Keeping Children Safe in NYC Includes Traffic Safety

Digital Briefs

March 11, 2015

Policymakers focusing on keeping children safe often focus on protecting children from child abuse, gun violence, disease, suicide, sex-trafficking, homelessness, and relationship violence. But as is documented in both Keeping Trackand the April 2015 edition of NYC Vital Signs, motor-vehicle related injuries are the leading cause of injury death among NYC children ages 1-17 years old.

This past winter, CCC’s Associate Executive Director for Policy and Government Relations, Stephanie Gendell, was appointed to the New York City Child Fatality Review Advisory Team (CFRAT) by Public Advocate, Letitia James. CFRAT was formed in 2006 by Local Law 115 to review and report on injuries as preventable causes of death of NYC children under age 13. CRAT is a multidisciplinary committee of representatives of city agencies (such as DOHMH, ACS, the Medical Examiner’s Office and DHS) and child welfare and medical experts appointed by the Mayor, City Council Speaker and the Public Advocate’s Office.

The data reviewed by CFRAT is a stark reminder that keeping NYC’s children safe means taking a close look at traffic safety. Motor-vehicle related injury was the leading cause of injury deaths with 23 children ages 1-12 and 25 youth ages 12-17 dying from these injuries in 2009-2011. 65% of these children and youth were pedestrians.

Interestingly, when looking at the time of day, the highest percentage of motor vehicle injury deaths (32%) for children and youth ages 1-17 years old (from 2009-2011) were struck and killed between the hours of 3 PM and 8 PM—times when children and youth could have been safely in child care and after-school programs.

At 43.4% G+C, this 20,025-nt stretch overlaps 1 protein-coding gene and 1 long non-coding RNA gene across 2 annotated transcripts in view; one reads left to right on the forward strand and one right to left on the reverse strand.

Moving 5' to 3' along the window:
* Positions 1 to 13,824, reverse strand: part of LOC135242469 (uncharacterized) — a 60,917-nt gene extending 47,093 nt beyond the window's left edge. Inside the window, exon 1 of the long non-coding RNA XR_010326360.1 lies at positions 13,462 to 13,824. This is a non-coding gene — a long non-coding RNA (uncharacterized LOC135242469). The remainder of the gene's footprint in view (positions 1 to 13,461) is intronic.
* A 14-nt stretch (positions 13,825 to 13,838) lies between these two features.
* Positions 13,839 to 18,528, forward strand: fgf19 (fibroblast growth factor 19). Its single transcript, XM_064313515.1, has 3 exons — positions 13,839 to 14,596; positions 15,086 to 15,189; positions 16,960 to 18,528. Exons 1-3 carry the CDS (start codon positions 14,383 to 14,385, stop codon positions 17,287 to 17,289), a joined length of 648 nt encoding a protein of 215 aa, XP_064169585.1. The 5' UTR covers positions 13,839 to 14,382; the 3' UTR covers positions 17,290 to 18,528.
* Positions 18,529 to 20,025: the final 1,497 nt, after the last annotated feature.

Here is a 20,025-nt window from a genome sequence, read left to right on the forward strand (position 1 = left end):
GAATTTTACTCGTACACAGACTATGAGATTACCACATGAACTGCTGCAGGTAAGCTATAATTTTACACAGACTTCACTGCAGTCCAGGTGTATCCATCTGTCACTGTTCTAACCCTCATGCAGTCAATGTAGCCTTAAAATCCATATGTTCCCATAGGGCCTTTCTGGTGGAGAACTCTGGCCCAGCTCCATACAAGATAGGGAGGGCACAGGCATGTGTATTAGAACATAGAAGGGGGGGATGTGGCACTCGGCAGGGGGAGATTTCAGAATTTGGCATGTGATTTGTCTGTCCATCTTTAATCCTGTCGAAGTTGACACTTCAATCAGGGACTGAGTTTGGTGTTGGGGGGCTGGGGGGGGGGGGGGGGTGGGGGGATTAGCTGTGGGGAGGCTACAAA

Keeping children and youth positively engaged during these hours literally keeps them off the streets out of harm’s way from traffic. This data is another example of why it is important to take the additional steps necessary to increase access to early education, after-school and summer programs for children of all ages.

CCC’s Keeping Track documents that the highest numbers of pedestrian and cyclist injuries or deaths occurred in Midtown Manhattan and Williamsburg/Greenpoint, Manhattan. CCC is pleased that Mayor de Blasio’s Vision Zero initiative is looking locally to find the dangerous intersections and improve traffic safety.

The CFRAT report concludes with recommendations that could help all New Yorkers be safer when crossing the street—cross at crosswalks, follow traffic signals, step back from the curb, and look both ways for both cars and bicyclists. And NYC drivers should remember the speed limit is now 25 MPH unless otherwise posted and texting while driving is illegal.

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